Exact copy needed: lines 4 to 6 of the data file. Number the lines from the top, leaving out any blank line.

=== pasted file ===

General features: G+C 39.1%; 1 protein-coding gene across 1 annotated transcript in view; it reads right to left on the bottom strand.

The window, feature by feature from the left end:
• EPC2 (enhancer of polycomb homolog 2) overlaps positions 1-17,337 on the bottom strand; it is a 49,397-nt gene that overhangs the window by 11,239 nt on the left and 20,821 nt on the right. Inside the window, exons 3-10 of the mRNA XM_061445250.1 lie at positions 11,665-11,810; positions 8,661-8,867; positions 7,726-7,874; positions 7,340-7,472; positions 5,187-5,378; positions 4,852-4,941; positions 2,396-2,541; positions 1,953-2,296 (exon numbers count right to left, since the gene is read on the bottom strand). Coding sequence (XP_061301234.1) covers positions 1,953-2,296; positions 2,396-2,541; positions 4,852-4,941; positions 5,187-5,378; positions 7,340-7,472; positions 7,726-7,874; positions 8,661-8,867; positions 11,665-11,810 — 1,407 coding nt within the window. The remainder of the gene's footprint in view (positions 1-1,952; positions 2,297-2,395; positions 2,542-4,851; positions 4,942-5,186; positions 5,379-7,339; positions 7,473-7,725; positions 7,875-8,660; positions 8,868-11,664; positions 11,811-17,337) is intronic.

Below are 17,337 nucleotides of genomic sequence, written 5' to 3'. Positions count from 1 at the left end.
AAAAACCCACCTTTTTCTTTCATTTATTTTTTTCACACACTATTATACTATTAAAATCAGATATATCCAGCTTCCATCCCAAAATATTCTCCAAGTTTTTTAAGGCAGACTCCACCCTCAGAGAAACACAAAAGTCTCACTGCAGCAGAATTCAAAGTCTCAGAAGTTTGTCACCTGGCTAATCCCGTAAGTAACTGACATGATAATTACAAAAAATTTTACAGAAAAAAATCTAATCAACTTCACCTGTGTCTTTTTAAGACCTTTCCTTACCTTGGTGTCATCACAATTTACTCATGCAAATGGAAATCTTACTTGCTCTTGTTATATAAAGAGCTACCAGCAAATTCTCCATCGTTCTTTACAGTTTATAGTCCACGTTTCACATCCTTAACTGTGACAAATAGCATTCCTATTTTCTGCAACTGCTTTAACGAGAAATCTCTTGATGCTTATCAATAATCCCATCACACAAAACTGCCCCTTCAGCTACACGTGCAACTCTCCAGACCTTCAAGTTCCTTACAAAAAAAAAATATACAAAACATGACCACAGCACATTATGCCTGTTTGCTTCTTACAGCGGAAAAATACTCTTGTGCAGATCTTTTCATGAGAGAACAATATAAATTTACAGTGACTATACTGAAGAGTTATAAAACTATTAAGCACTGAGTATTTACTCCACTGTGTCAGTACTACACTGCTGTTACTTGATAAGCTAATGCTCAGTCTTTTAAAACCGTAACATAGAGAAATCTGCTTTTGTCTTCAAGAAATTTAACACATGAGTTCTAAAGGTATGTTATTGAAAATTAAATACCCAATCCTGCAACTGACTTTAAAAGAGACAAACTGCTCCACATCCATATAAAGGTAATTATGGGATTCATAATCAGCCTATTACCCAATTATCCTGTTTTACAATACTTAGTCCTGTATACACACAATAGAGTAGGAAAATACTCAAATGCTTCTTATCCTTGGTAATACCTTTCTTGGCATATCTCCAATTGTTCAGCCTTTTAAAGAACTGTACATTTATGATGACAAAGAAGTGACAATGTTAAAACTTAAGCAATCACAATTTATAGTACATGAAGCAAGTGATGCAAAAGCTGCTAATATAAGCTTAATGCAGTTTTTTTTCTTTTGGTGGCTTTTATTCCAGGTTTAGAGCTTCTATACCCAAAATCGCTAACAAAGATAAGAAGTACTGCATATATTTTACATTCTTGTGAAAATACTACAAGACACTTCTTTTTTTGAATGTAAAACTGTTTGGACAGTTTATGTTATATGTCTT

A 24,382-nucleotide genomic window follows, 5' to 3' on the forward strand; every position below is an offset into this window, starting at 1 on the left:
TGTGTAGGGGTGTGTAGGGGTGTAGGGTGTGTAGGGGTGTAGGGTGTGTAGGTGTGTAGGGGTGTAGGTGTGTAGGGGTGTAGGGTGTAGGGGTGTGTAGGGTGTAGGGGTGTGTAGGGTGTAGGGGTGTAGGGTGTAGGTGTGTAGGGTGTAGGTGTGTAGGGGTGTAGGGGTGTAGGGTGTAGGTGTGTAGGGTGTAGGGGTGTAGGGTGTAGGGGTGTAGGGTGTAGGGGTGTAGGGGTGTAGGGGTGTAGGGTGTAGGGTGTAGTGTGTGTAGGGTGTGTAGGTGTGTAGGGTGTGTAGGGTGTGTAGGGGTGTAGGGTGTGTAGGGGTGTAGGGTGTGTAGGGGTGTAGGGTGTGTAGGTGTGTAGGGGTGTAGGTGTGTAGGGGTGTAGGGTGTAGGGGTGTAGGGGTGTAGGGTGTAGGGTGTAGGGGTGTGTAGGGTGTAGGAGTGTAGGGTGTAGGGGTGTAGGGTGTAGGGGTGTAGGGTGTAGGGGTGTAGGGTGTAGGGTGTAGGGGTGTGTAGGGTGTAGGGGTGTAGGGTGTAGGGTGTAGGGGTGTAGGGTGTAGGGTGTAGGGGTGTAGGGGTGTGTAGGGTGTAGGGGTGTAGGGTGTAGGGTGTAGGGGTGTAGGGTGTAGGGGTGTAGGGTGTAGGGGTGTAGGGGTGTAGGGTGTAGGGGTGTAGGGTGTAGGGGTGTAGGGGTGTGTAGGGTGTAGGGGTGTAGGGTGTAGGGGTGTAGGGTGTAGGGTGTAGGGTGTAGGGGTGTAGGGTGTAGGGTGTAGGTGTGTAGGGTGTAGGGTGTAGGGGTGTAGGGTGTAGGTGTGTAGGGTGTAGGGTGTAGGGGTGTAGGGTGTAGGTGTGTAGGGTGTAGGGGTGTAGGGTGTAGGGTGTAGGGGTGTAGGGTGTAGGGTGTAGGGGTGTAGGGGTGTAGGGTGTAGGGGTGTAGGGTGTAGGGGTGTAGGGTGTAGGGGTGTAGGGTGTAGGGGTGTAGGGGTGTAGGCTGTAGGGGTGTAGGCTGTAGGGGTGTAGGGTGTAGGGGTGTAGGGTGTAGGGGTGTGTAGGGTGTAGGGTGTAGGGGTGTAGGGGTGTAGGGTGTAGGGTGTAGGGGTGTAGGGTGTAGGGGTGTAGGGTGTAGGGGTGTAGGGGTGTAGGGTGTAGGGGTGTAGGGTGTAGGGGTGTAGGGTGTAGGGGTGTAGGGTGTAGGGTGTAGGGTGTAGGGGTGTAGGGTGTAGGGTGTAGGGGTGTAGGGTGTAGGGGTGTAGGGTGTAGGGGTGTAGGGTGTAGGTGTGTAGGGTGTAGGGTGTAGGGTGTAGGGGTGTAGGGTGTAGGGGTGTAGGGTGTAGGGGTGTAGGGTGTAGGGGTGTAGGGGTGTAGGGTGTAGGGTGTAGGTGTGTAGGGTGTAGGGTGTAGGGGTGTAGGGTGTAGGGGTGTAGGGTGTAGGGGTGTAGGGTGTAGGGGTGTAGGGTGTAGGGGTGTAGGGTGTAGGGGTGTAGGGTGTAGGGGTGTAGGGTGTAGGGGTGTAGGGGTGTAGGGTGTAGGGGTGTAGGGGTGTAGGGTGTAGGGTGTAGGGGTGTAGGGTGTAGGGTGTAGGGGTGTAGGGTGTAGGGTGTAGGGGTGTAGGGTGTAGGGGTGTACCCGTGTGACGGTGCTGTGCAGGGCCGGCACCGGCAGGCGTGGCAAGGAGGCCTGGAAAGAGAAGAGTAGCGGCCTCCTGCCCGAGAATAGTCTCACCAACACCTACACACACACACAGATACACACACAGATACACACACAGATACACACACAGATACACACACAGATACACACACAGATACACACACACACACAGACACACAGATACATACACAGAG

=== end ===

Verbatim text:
Below are 17,337 nucleotides of genomic sequence, written 5' to 3'. Positions count from 1 at the left end.
AAAAACCCACCTTTTTCTTTCATTTATTTTTTTCACACACTATTATACTATTAAAATCAGATATATCCAGCTTCCATCCCAAAATATTCTCCAAGTTTTTTAAGGCAGACTCCACCCTCAGAGAAACACAAAAGTCTCACTGCAGCAGAATTCAAAGTCTCAGAAGTTTGTCACCTGGCTAATCCCGTAAGTAACTGACATGATAATTACAAAAAATTTTACAGAAAAAAATCTAATCAACTTCACCTGTGTCTTTTTAAGACCTTTCCTTACCTTGGTGTCATCACAATTTACTCATGCAAATGGAAATCTTACTTGCTCTTGTTATATAAAGAGCTACCAGCAAATTCTCCATCGTTCTTTACAGTTTATAGTCCACGTTTCACATCCTTAACTGTGACAAATAGCATTCCTATTTTCTGCAACTGCTTTAACGAGAAATCTCTTGATGCTTATCAATAATCCCATCACACAAAACTGCCCCTTCAGCTACACGTGCAACTCTCCAGACCTTCAAGTTCCTTACAAAAAAAAAATATACAAAACATGACCACAGCACATTATGCCTGTTTGCTTCTTACAGCGGAAAAATACTCTTGTGCAGATCTTTTCATGAGAGAACAATATAAATTTACAGTGACTATACTGAAGAGTTATAAAACTATTAAGCACTGAGTATTTACTCCACTGTGTCAGTACTACACTGCTGTTACTTGATAAGCTAATGCTCAGTCTTTTAAAACCGTAACATAGAGAAATCTGCTTTTGTCTTCAAGAAATTTAACACATGAGTTCTAAAGGTATGTTATTGAAAATTAAATACCCAATCCTGCAACTGACTTTAAAAGAGACAAACTGCTCCACATCCATATAAAGGTAATTATGGGATTCATAATCAGCCTATTACCCAATTATCCTGTTTTACAATACTTAGTCCTGTATACACACAATAGAGTAGGAAAATACTCAAATGCTTCTTATCCTTGGTAATACCTTTCTTGGCATATCTCCAATTGTTCAGCCTTTTAAAGAACTGTACATTTATGATGACAAAGAAGTGACAATGTTAAAACTTAAGCAATCACAATTTATAGTACATGAAGCAAGTGATGCAAAAGCTGCTAATATAAGCTTAATGCAGTTTTTTTTCTTTTGGTGGCTTTTATTCCAGGTTTAGAGCTTCTATACCCAAAATCGCTAACAAAGATAAGAAGTACTGCATATATTTTACATTCTTGTGAAAATACTACAAGACACTTCTTTTTTTGAATGTAAAACTGTTTGGACAGTTTATGTTATATGTCTT

A 24,382-nucleotide genomic window follows, 5' to 3' on the forward strand; every position below is an offset into this window, starting at 1 on the left: